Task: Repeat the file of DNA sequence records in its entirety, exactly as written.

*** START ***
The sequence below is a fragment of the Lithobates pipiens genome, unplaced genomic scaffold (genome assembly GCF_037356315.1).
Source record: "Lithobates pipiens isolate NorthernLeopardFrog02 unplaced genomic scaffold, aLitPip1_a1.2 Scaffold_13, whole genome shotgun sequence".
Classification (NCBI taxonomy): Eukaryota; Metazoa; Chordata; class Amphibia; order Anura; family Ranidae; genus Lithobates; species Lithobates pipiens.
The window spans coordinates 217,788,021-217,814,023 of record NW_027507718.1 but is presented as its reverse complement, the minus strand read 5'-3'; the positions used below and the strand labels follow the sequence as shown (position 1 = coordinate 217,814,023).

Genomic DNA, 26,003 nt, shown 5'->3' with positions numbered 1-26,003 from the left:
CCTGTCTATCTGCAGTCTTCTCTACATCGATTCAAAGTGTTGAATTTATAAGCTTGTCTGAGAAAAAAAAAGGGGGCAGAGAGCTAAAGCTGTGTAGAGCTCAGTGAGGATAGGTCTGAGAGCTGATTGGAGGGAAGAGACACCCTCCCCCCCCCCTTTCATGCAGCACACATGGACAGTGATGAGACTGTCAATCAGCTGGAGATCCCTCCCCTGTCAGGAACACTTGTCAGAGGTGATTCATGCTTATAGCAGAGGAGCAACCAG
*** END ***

The sequence below is a fragment of the Lithobates pipiens genome, unplaced genomic scaffold (genome assembly GCF_037356315.1).
Source record: "Lithobates pipiens isolate NorthernLeopardFrog02 unplaced genomic scaffold, aLitPip1_a1.2 Scaffold_13, whole genome shotgun sequence".
Classification (NCBI taxonomy): Eukaryota; Metazoa; Chordata; class Amphibia; order Anura; family Ranidae; genus Lithobates; species Lithobates pipiens.
The window spans coordinates 217,788,021-217,814,023 of record NW_027507718.1 but is presented as its reverse complement, the minus strand read 5'-3'; the positions used below and the strand labels follow the sequence as shown (position 1 = coordinate 217,814,023).

Genomic DNA, 26,003 nt, shown 5'->3' with positions numbered 1-26,003 from the left:
CCTGTCTATCTGCAGTCTTCTCTACATCGATTCAAAGTGTTGAATTTATAAGCTTGTCTGAGAAAAAAAAAGGGGGCAGAGAGCTAAAGCTGTGTAGAGCTCAGTGAGGATAGGTCTGAGAGCTGATTGGAGGGAAGAGACACCCTCCCCCCCCCCTTTCATGCAGCACACATGGACAGTGATGAGACTGTCAATCAGCTGGAGATCCCTCCCCTGTCAGGAACACTTGTCAGAGGTGATTCATGCTTATAGCAGAGGAGCAACCAG